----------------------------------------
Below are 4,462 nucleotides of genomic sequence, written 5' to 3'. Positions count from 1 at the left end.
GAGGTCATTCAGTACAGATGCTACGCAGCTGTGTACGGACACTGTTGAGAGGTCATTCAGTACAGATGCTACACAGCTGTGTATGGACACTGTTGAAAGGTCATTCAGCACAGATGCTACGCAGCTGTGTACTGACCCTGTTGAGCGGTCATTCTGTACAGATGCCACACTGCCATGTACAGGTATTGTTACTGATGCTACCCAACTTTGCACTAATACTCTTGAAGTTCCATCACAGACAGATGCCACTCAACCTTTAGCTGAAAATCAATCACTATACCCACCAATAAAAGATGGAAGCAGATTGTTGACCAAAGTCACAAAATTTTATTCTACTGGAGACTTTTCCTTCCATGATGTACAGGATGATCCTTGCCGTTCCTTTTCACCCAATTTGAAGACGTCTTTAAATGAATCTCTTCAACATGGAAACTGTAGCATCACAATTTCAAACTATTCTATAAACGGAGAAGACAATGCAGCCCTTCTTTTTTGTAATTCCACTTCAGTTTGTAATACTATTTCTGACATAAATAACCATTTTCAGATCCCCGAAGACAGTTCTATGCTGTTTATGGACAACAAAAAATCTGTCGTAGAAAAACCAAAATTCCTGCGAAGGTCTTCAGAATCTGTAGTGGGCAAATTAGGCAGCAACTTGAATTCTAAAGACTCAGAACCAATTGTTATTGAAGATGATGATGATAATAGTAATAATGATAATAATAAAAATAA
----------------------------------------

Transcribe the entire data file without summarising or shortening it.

Below are 4,462 nucleotides of genomic sequence, written 5' to 3'. Positions count from 1 at the left end.
GAGGTCATTCAGTACAGATGCTACGCAGCTGTGTACGGACACTGTTGAGAGGTCATTCAGTACAGATGCTACACAGCTGTGTATGGACACTGTTGAAAGGTCATTCAGCACAGATGCTACGCAGCTGTGTACTGACCCTGTTGAGCGGTCATTCTGTACAGATGCCACACTGCCATGTACAGGTATTGTTACTGATGCTACCCAACTTTGCACTAATACTCTTGAAGTTCCATCACAGACAGATGCCACTCAACCTTTAGCTGAAAATCAATCACTATACCCACCAATAAAAGATGGAAGCAGATTGTTGACCAAAGTCACAAAATTTTATTCTACTGGAGACTTTTCCTTCCATGATGTACAGGATGATCCTTGCCGTTCCTTTTCACCCAATTTGAAGACGTCTTTAAATGAATCTCTTCAACATGGAAACTGTAGCATCACAATTTCAAACTATTCTATAAACGGAGAAGACAATGCAGCCCTTCTTTTTTGTAATTCCACTTCAGTTTGTAATACTATTTCTGACATAAATAACCATTTTCAGATCCCCGAAGACAGTTCTATGCTGTTTATGGACAACAAAAAATCTGTCGTAGAAAAACCAAAATTCCTGCGAAGGTCTTCAGAATCTGTAGTGGGCAAATTAGGCAGCAACTTGAATTCTAAAGACTCAGAACCAATTGTTATTGAAGATGATGATGATAATAGTAATAATGATAATAATAAAAATAA